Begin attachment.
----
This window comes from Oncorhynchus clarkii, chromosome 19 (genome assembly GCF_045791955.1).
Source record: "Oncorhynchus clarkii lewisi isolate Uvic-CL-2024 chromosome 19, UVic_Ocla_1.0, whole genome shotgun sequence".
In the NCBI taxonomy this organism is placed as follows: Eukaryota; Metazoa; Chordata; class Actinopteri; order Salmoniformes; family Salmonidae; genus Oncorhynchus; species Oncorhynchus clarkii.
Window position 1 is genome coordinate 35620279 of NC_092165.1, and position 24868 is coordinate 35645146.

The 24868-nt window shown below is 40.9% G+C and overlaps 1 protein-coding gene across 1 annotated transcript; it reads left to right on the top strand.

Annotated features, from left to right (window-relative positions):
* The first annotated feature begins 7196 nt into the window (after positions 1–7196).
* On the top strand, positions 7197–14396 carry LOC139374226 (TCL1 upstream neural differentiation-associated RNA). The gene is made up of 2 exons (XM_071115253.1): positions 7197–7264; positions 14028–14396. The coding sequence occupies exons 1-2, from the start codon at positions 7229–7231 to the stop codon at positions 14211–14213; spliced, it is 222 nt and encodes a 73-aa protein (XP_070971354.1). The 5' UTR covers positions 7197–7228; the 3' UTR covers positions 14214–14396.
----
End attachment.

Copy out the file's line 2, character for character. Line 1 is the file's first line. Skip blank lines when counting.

Source record: "Oncorhynchus clarkii lewisi isolate Uvic-CL-2024 chromosome 19, UVic_Ocla_1.0, whole genome shotgun sequence".